Finally, employers offering high deductible health plans paired with a health savings account option should adjust the messaging based on the demographics of their workforce. For example, the primary appeal to younger workers might be the opportunity for premium savings and the opportunity to use nontraditional medical care like acupuncture or chiropractors. Older workers might view this account as another way to shelter taxes and save for medical expenses or even long-term care in retirement. Regardless of what types of plans are offered, employees need help figuring out what will work best for them. Providing the necessary guidance to help the employee navigating this landscape will maximize the opportunity for tax savings, and to potentially save on premiums. This puts more money in the employee’s pocket and typically creates a greater bond with the employer.

Don’t sweep mental health under the rug

Employers want their employees to be fully engaged – ready, willing and enthusiastically able to do their best work. For that to happen, employees need to be in the right frame of mind. The topic of emotional health can range from simple day-in, day-out distractions to far more significant mental health issues, such as depression or substance abuse.

While society has gotten more accustomed to discussing these issues in a mature manner, it can still make for uncomfortable conversations in the workplace. Forward-thinking employers are learning to become more attuned to the mental health needs of employees.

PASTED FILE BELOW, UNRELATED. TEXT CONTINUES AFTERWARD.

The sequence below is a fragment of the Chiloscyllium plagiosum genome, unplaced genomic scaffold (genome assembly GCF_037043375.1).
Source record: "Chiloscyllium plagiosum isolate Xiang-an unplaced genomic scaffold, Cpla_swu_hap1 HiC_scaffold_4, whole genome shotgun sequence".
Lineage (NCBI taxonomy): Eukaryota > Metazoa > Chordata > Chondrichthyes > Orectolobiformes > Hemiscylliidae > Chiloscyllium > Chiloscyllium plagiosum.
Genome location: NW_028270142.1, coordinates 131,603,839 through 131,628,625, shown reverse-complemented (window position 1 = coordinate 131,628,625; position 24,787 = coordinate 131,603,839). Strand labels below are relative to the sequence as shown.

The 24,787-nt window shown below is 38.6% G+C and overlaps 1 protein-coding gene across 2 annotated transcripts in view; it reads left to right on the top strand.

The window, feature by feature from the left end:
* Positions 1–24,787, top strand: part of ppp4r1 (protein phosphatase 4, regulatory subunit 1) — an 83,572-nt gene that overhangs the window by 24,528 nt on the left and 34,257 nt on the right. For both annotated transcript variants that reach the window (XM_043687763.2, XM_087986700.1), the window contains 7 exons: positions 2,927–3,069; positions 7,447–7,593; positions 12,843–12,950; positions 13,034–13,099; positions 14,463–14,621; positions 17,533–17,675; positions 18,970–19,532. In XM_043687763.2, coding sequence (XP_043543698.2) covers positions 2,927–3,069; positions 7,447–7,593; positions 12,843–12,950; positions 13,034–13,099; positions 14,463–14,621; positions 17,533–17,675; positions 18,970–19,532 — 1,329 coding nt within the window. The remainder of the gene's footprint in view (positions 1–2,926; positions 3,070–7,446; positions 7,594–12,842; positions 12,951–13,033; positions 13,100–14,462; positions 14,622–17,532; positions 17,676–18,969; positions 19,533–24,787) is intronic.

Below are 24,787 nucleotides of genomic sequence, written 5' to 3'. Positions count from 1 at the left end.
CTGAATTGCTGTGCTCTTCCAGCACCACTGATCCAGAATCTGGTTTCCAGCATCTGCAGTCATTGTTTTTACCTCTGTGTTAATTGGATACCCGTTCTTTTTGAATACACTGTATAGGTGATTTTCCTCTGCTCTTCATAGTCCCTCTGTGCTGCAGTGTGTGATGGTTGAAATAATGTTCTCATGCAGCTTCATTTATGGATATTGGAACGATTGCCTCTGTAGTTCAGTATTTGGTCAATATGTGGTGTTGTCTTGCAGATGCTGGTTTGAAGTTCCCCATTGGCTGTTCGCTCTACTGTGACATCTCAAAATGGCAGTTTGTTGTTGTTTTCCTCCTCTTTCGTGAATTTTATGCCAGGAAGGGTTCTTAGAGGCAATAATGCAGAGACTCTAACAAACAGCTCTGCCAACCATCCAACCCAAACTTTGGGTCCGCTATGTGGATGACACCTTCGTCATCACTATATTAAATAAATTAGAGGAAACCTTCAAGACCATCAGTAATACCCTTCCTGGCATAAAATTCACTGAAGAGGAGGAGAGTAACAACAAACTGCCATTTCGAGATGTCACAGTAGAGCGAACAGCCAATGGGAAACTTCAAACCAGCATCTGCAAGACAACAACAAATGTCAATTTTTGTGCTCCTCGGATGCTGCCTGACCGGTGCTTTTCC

Also see: Workplace culture more important benefit than wellness

Most employers have employee assistance programs, although these programs are often underutilized. Plan design becomes important to ensure that proper resources are available. There is also the issue of advocacy to help employees find assistance when it is needed.

An in-shape workforce
And of course there is the physical dimension of wellness, which is what most wellness programs focus on. The driving force is typically the desire to control costs but, more and more, a wellness program is seen as an employee privilege.

It’s important that an employer designs a wellness program that fits its employee population and culture; just because the CEO is a marathoner doesn’t mean the only incentives offered should be for completing 5Ks.

Also see: Progressive companies take a fresh look at what wellness really means

We’ve come a long way with wellness over the past couple of decades. The concept has matured from the days when we only spoke about disease management.

But there is still a long way to go. As the race to attract talent intensifies and cost pressures continue to exist, embracing a three-dimensional model for wellness is one that can become a significant business advantage.

Loretta Metzger, benefits consultant for the Corporate Synergies Washington, D.C., regional office, is an accomplished health care professional with a strong background in HRIS technology, benefits administration and Affordable Care Act compliance.